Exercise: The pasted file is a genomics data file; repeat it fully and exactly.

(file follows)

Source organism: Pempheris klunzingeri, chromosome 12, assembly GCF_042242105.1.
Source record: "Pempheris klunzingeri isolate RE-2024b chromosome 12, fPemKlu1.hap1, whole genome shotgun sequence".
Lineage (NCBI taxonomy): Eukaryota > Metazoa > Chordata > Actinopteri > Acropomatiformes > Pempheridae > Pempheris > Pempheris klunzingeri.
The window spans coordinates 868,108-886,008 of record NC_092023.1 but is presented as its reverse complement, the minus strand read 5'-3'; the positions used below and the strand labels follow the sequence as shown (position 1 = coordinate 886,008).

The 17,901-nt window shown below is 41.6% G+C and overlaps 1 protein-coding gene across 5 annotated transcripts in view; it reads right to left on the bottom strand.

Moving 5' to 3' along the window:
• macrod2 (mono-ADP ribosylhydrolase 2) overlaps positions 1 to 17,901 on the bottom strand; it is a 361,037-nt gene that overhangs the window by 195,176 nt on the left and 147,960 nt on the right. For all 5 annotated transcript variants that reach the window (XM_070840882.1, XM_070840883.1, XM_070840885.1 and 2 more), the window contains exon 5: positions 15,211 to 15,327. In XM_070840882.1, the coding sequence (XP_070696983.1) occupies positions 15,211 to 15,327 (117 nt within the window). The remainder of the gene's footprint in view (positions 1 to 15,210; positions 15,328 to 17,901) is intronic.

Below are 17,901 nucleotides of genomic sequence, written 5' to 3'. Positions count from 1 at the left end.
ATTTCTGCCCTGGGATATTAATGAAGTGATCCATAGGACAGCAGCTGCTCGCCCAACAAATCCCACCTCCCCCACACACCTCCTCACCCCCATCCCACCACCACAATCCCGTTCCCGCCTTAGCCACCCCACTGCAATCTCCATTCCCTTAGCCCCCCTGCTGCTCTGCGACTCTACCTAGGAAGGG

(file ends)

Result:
Source organism: Pempheris klunzingeri, chromosome 12, assembly GCF_042242105.1.
Source record: "Pempheris klunzingeri isolate RE-2024b chromosome 12, fPemKlu1.hap1, whole genome shotgun sequence".
Lineage (NCBI taxonomy): Eukaryota > Metazoa > Chordata > Actinopteri > Acropomatiformes > Pempheridae > Pempheris > Pempheris klunzingeri.
The window spans coordinates 868,108-886,008 of record NC_092023.1 but is presented as its reverse complement, the minus strand read 5'-3'; the positions used below and the strand labels follow the sequence as shown (position 1 = coordinate 886,008).

The 17,901-nt window shown below is 41.6% G+C and overlaps 1 protein-coding gene across 5 annotated transcripts in view; it reads right to left on the bottom strand.

Moving 5' to 3' along the window:
• macrod2 (mono-ADP ribosylhydrolase 2) overlaps positions 1 to 17,901 on the bottom strand; it is a 361,037-nt gene that overhangs the window by 195,176 nt on the left and 147,960 nt on the right. For all 5 annotated transcript variants that reach the window (XM_070840882.1, XM_070840883.1, XM_070840885.1 and 2 more), the window contains exon 5: positions 15,211 to 15,327. In XM_070840882.1, the coding sequence (XP_070696983.1) occupies positions 15,211 to 15,327 (117 nt within the window). The remainder of the gene's footprint in view (positions 1 to 15,210; positions 15,328 to 17,901) is intronic.

Below are 17,901 nucleotides of genomic sequence, written 5' to 3'. Positions count from 1 at the left end.
ATTTCTGCCCTGGGATATTAATGAAGTGATCCATAGGACAGCAGCTGCTCGCCCAACAAATCCCACCTCCCCCACACACCTCCTCACCCCCATCCCACCACCACAATCCCGTTCCCGCCTTAGCCACCCCACTGCAATCTCCATTCCCTTAGCCCCCCTGCTGCTCTGCGACTCTACCTAGGAAGGG